Guidelines for Public Financial Management Reform
Author: Commonwealth Secretariat
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Reform of ineffective public financial management (PFM) systems, processes and institutions in developing countries is critical to generate more and better services for citizens. The Commonwealth Secretariat draws on case studies from Commonwealth countries and previous reports to provide universally accepted principles, best practices and processes for PFM reform. Successful reform should take account of local conditions and focus on both the process of reform as well as substantive changes to the fiscal framework.
PFM concerns the effective management of the collection and expenditure of funds by governments. Societal needs are inevitably greater than resources available to government, therefore all public resources must be used as efficiently as possible with minimum government wastage.
While the guidelines are modelled along international best practice, they do not provide definite prescriptions for PFM reform. They are a reference tool for change managers in PFM, and should be adapted to suit different national environments and local dynamics. Examples are drawn from the South African PFM reform experience and best practices from other Commonwealth countries including Australia, Canada, India, Malaysia and Malta.
To achieve the correct enabling environment for the process of PFM reform, a number of key principles should be applied.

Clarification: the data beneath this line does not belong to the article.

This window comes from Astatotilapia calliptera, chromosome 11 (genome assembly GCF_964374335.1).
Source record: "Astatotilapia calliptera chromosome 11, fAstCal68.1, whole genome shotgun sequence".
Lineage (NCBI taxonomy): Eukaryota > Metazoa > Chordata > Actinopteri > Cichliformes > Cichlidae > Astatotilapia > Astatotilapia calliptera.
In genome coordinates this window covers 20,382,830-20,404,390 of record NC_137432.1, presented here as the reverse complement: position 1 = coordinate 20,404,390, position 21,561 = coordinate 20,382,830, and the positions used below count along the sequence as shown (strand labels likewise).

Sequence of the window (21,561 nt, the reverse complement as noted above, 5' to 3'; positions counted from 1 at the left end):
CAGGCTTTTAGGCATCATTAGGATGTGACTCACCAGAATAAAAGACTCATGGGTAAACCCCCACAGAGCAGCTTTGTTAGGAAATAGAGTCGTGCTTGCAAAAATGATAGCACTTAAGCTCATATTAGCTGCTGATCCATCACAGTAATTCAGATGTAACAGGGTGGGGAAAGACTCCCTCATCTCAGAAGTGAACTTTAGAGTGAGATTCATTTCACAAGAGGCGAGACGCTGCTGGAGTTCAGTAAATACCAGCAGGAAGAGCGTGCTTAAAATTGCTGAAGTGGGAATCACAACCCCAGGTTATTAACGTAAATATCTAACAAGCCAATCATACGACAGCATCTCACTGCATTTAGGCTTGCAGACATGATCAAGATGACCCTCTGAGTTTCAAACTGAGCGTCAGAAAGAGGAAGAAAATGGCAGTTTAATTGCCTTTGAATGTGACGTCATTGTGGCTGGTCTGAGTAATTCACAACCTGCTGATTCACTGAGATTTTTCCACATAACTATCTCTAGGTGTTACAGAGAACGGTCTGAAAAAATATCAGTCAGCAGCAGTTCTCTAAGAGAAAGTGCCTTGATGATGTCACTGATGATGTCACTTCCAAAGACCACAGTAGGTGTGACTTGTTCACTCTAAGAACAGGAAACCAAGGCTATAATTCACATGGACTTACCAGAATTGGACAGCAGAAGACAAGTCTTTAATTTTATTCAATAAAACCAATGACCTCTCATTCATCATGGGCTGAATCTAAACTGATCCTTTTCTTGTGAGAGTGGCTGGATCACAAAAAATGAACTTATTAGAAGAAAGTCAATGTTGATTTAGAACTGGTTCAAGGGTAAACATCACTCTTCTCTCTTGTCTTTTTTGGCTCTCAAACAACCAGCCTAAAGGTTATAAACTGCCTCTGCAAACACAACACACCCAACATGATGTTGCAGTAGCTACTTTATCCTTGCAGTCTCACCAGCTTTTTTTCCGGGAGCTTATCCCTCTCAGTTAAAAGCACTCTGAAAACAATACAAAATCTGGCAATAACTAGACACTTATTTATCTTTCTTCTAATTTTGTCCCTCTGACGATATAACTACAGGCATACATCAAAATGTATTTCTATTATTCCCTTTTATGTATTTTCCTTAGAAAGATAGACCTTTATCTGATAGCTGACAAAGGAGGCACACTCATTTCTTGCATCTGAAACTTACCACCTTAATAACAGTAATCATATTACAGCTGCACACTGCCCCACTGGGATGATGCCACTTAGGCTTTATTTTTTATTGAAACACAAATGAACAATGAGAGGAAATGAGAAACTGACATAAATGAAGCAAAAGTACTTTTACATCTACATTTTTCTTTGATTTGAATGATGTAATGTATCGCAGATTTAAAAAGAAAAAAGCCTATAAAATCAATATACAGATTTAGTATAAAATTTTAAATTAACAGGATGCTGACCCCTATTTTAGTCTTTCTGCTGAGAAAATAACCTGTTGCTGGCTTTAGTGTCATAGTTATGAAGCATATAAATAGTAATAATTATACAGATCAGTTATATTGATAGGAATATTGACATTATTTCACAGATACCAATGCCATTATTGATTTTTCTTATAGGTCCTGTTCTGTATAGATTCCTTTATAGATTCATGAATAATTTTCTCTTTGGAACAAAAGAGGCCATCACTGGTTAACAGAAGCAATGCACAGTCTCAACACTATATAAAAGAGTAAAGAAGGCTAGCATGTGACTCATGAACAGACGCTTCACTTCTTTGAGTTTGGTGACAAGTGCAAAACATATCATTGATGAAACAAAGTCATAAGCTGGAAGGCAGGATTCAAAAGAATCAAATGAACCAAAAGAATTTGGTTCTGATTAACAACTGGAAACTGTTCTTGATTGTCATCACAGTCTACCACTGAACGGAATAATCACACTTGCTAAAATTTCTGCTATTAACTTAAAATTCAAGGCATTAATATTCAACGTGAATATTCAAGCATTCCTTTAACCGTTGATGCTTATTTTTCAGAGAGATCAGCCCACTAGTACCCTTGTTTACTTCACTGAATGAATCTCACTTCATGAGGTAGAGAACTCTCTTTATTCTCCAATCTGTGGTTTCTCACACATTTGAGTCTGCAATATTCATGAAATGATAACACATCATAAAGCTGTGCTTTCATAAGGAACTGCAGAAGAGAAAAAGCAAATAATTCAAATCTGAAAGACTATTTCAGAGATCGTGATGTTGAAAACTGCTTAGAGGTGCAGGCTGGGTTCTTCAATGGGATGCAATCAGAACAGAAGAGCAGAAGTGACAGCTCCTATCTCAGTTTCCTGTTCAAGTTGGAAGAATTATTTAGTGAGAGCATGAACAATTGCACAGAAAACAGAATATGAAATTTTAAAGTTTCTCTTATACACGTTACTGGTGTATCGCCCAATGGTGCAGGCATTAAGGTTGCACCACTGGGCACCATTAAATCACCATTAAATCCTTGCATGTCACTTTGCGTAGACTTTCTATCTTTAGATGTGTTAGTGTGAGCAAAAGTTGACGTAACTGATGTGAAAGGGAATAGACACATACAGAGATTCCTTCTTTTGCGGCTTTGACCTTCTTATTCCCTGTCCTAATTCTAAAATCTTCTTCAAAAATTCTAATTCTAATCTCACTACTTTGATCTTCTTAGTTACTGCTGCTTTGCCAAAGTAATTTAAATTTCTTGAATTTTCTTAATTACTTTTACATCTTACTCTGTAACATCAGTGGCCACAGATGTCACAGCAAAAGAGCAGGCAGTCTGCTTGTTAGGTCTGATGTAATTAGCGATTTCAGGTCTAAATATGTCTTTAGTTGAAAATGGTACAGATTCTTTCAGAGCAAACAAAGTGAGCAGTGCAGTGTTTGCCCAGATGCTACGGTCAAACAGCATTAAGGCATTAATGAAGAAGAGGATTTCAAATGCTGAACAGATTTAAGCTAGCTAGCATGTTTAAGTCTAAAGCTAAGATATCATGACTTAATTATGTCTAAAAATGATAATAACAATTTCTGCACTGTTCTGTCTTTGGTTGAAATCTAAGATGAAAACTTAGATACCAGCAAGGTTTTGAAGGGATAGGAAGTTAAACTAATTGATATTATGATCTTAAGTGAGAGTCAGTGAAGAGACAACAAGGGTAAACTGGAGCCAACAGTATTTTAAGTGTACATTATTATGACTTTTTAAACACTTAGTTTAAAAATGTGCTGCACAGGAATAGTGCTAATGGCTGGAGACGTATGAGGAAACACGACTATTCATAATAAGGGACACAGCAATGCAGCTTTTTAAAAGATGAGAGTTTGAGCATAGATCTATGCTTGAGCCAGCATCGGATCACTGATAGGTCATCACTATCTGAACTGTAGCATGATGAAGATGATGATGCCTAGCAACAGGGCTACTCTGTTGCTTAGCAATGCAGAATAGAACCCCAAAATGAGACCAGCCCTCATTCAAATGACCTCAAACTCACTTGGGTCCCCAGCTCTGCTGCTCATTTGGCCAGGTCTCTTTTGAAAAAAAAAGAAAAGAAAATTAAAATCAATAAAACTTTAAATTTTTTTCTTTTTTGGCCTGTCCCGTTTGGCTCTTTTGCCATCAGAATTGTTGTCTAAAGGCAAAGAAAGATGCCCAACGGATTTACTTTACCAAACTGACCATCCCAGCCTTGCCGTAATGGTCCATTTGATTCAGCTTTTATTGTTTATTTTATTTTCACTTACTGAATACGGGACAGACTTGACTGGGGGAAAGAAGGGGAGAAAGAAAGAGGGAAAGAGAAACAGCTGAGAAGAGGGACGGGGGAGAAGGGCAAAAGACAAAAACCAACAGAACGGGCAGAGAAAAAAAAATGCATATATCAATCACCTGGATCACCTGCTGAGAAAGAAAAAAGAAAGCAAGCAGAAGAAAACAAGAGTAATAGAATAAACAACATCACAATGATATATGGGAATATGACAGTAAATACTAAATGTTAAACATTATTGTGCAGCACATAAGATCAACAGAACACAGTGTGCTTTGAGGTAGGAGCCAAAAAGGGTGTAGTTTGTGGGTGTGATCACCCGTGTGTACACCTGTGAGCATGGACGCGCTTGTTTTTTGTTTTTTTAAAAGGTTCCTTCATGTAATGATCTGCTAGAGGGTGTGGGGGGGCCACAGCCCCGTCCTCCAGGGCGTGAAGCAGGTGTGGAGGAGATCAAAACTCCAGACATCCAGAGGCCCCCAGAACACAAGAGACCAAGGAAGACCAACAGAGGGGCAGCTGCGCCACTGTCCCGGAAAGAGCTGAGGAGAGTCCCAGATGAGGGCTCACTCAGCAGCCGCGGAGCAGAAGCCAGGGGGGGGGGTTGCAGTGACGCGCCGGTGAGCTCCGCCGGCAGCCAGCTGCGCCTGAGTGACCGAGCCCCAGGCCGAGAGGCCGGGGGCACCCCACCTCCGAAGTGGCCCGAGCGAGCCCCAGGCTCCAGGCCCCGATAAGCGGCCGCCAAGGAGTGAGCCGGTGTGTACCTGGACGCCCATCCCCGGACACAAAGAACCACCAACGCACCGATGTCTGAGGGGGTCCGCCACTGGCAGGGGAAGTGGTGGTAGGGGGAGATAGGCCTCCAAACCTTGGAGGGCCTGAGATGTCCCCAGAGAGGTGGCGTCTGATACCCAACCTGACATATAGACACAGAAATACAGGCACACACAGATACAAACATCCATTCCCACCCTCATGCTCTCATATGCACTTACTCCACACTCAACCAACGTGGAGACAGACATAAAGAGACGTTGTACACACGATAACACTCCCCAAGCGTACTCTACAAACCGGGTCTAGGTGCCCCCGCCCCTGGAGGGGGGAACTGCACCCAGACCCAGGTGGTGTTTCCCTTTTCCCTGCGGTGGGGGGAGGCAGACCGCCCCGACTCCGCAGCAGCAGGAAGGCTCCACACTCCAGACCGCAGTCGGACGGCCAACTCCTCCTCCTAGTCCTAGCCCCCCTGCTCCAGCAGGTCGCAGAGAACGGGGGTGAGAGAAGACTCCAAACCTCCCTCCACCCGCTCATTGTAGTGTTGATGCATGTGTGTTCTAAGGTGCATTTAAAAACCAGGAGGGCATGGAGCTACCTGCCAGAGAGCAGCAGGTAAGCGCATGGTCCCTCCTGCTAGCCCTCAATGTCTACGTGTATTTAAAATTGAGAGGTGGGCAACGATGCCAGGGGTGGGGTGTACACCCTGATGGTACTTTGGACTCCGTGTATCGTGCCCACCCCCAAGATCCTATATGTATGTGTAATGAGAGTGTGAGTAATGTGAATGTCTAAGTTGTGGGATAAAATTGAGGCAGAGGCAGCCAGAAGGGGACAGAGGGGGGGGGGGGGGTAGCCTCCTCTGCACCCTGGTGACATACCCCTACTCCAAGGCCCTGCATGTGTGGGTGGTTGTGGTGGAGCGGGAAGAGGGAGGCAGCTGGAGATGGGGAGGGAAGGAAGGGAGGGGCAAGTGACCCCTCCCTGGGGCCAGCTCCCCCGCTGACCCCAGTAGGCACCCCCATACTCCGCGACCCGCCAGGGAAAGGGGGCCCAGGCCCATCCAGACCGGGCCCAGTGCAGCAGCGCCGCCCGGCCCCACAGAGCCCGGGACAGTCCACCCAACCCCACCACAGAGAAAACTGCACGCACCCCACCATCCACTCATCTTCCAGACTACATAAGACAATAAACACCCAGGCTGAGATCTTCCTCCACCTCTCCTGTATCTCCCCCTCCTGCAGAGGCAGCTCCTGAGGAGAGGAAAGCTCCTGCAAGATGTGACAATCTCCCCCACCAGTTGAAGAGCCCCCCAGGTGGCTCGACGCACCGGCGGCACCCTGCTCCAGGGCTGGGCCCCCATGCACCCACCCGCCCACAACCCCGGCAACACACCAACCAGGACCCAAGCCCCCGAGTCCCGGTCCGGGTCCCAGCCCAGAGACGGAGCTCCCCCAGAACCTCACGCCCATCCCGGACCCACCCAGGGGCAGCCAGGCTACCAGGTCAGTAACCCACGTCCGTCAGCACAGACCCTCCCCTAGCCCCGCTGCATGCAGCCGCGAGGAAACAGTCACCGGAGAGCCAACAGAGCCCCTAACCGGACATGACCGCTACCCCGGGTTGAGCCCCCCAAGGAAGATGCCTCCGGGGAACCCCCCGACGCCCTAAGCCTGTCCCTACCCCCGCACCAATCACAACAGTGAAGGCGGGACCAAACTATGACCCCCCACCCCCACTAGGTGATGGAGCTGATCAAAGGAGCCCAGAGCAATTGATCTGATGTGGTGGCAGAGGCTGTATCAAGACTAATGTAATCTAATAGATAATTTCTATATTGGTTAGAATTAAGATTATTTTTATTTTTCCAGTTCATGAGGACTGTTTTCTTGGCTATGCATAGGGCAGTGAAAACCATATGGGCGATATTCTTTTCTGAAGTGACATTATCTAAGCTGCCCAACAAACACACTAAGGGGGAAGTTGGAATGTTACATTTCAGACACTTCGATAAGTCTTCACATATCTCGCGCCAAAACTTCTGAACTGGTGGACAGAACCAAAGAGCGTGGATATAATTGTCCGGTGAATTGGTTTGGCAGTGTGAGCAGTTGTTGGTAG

- Reforms should be part of a home-grown, country led overall strategy. Donors can contribute funds, ideas, technical skills and supportive strategies.
- Reform must start with sound policy formation at macroeconomic level. This includes deciding where and with which instruments the state should intervene in the economy. The framework of government, key institutional arrangements and macro-economic policy also need defining.
- Sustained political commitment at the highest level is essential. The Ministry of Finance should have the strongest possible political authority to oversee PFM.
- Key institutions including the central bank, revenue service, and a range of oversight bodies need to be empowered to operate autonomously from government.
Reform needs to be managed through drawing on international best practice and ensuring appropriate human resources are available and utilised. Clear and proactive communication on reform must take place with citizens, donors, government employees, domestic and international markets. Timely and accurate data, as well as good relationships with donors are further requirements.
- The progress of reform must be effectively measured and monitored.
Substantive changes to the fiscal framework are also required for effective PFM reform. These include:
- Improvement of revenue collection. Revenue services must be properly resourced and motivated to collect tax more efficiently.
- Debt and cash must be managed efficiently. Sound principles for deficit funding should be established, efficiencies sought and proper risk management procedures introduced. The government’s borrowing programme must be properly managed.
- Effective planning and allocation of resources is vital and planning processes at all levels of government should be developed and institutionalised. The budgeting process must be transparent and inclusive with a focus on output and implementation. The office of the accountant-general must be properly resourced and funded to support strong accounting and reporting procedures.
- Effective oversight and monitoring are vital, with clear rules on transparency and reporting and enforceable sanctions for failure. Oversight should be established by internal mechanisms in the national treasury. External oversight bodies are critical, for example, an independent auditor-general, parliamentary committees and a public ombudsman.
Access full text: available online
Commonwealth Secretariat, undated, ‘Guidelines for Public Financial Management Reform’, Commonwealth Secretariat, London
Commonwealth Secretariat, http://www.thecommonwealth.org